What I can’t stand are the idiots who know next to nothing about what they are talking about but persist in giving their opinions on everything. These people are so dumb they have no idea just how dumb they are. They are not likeable and they are not popular. People melt away from them at parties, dread to be placed next to them at the dinner table, and never interact with them socially when they can avoid it. But unfortunately they are so self-absorbed in their own ignorance that they never catch on.

When they know nothing about something relatively simple its bad enough. When they imagine in their own demented craniums that they are ‘experts’ on something complex it’s even worse.

Below is a copy of a genuine letter sent out by the Smithsonian Institute to a Mr Scott Williams of Newport, Vermont. I don’t know Mr Scott and have never met him, but I can kinda tell from the letter from the Smithsonian that he may well be a good fit for the category of pest just described above.

As always, enjoy.



Smithsonian Institution
207 Pennsylvania Avenue
Washington, DC 20078


Dear Mr Williams,

Thank you for your latest submission, labelled ‘211-D, layer seven, next to the clothesline post. Hominid skull.’

We have given this a careful and detailed examination and we regret to inform you that we disagree with your theory that it represents ‘conclusive proof of the presence of Early Man in Hennepin County two million years ago.’

Rather, it appears that you have found the head of a Barbie doll, of the variety one of our staff, who has small children, believes to be the ‘Malibu Barbie’.

It is evident that you have given a great deal of thought to the analysis of this specimen, however, we do feel that there are a number of physical attributes which might have tipped you off to it’s modern origin:

The material is moulded plastic. Ancient hominid remains are typically fossilised bone.

The cranial capacity of the specimen is approximately 9 cubic centimetres, well below the threshold of even the earliest identified proto-hominids.

The dentition pattern evident on the “skull” is more consistent with the common domesticated dog than it is with the ‘ravenous man-eating Pliocene clams’ you speculate roamed the wetlands during that time.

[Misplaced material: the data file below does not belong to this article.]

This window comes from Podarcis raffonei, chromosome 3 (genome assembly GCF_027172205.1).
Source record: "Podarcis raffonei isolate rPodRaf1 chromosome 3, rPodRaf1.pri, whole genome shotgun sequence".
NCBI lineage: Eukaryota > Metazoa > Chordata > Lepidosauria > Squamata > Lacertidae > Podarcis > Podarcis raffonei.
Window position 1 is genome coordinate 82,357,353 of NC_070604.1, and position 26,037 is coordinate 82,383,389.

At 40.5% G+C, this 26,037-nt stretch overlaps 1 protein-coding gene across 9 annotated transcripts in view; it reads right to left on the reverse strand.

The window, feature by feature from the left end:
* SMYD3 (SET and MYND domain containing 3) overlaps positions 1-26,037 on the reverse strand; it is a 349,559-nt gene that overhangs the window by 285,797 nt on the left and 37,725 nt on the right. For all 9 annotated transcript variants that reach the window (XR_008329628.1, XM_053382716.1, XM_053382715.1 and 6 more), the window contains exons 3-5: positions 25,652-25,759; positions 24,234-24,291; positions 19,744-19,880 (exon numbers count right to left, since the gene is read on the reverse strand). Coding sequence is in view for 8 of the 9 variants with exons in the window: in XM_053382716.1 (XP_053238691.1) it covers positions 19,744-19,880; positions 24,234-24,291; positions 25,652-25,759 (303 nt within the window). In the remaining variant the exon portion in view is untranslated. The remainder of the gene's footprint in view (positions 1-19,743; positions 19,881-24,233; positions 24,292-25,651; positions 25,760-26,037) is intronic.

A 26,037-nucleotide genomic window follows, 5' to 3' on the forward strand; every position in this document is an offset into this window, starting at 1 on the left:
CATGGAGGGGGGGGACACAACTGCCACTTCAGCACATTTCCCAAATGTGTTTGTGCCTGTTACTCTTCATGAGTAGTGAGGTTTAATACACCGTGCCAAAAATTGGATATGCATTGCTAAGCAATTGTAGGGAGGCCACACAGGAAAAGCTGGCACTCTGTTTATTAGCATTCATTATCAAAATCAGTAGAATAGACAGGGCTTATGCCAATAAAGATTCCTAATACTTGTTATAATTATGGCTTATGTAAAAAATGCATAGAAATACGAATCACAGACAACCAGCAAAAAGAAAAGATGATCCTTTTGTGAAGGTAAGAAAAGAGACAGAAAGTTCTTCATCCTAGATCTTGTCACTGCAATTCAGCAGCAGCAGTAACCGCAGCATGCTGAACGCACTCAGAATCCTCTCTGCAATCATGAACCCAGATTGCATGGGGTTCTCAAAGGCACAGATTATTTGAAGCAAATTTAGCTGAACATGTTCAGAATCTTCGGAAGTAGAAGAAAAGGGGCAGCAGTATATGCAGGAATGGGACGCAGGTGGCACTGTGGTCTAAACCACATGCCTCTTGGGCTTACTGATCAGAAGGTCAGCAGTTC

This finding is certainly one of the most intriguing hypotheses you have submitted so far, but the evidence seems to weigh rather heavily against it.

Without going into too much detail, let us say that the specimen looks like the head of a Barbie doll that a dog has chewed on, and clams don’t have teeth.

It is with feelings tinged with melancholy that we must deny your request to have the specimen carbon dated. This is partly due to carbon dating’s notorious inaccuracy in fossils of recent geologic record.

To the best of our knowledge, no Barbie dolls were produced prior to 1956 AD, and carbon dating is likely to produce wildly inaccurate results.

Sadly, we must also deny your request that we approach the National Science Foundation’s Phylogeny Department with the concept of assigning your specimen the scientific name ‘Australopithecus spiff-arino’ because the species name you selected was hyphenated, and doesn’t really sound like it might be Latin.

However, we gladly accept your generous donation of this fascinating specimen to the museum. While it is undoubtedly not a hominid fossil, it is, nonetheless, yet another riveting example of the great body of work you seem to accumulate so effortlessly.

You should know that our Director has reserved a special shelf in his own office for the display of the specimens you have previously submitted to the Institution, and the entire staff speculates daily on what you will happen upon next in your digs at the site you have discovered in your back yard.

We eagerly anticipate your trip to our nation’s capital that you proposed in your last letter, and several of us are pressing the Director to pay for it.

We are particularly interested in hearing you expand on your theories surrounding the ‘trans-positating fillifitation of ferrous ions in a structural matrix’ that makes the excellent juvenile Tyrannosaurus Rex femur you recently discovered take on the deceptive appearance of a rusty 9mm Sears Craftsman automotive crescent wrench.


Yours in Science,

Harvey Rowe
Curator, Antiquities